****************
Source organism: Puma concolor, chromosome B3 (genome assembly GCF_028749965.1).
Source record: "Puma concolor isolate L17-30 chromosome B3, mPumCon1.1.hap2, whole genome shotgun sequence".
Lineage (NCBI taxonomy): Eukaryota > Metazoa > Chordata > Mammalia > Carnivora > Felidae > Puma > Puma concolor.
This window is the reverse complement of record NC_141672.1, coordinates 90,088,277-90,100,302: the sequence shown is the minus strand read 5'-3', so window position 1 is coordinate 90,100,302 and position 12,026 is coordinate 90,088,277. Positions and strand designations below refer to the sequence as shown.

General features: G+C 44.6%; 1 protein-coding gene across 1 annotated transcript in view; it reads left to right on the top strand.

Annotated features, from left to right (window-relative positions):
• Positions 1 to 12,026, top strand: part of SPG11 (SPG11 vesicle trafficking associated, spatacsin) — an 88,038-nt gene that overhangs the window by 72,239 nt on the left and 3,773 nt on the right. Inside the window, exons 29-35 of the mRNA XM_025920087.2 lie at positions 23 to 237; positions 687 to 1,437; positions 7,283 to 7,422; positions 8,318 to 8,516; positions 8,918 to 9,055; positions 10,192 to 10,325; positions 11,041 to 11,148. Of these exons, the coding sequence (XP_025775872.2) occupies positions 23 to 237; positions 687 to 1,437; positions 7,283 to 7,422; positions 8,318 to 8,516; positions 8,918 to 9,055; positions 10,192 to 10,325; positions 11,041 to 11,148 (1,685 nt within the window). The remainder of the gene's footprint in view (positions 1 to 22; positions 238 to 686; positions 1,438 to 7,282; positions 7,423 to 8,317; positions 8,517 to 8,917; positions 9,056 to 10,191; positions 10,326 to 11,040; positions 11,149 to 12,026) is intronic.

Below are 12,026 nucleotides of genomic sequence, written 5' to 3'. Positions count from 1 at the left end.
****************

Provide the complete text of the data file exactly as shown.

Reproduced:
Source organism: Puma concolor, chromosome B3 (genome assembly GCF_028749965.1).
Source record: "Puma concolor isolate L17-30 chromosome B3, mPumCon1.1.hap2, whole genome shotgun sequence".
Lineage (NCBI taxonomy): Eukaryota > Metazoa > Chordata > Mammalia > Carnivora > Felidae > Puma > Puma concolor.
This window is the reverse complement of record NC_141672.1, coordinates 90,088,277-90,100,302: the sequence shown is the minus strand read 5'-3', so window position 1 is coordinate 90,100,302 and position 12,026 is coordinate 90,088,277. Positions and strand designations below refer to the sequence as shown.

General features: G+C 44.6%; 1 protein-coding gene across 1 annotated transcript in view; it reads left to right on the top strand.

Annotated features, from left to right (window-relative positions):
• Positions 1 to 12,026, top strand: part of SPG11 (SPG11 vesicle trafficking associated, spatacsin) — an 88,038-nt gene that overhangs the window by 72,239 nt on the left and 3,773 nt on the right. Inside the window, exons 29-35 of the mRNA XM_025920087.2 lie at positions 23 to 237; positions 687 to 1,437; positions 7,283 to 7,422; positions 8,318 to 8,516; positions 8,918 to 9,055; positions 10,192 to 10,325; positions 11,041 to 11,148. Of these exons, the coding sequence (XP_025775872.2) occupies positions 23 to 237; positions 687 to 1,437; positions 7,283 to 7,422; positions 8,318 to 8,516; positions 8,918 to 9,055; positions 10,192 to 10,325; positions 11,041 to 11,148 (1,685 nt within the window). The remainder of the gene's footprint in view (positions 1 to 22; positions 238 to 686; positions 1,438 to 7,282; positions 7,423 to 8,317; positions 8,517 to 8,917; positions 9,056 to 10,191; positions 10,326 to 11,040; positions 11,149 to 12,026) is intronic.

Below are 12,026 nucleotides of genomic sequence, written 5' to 3'. Positions count from 1 at the left end.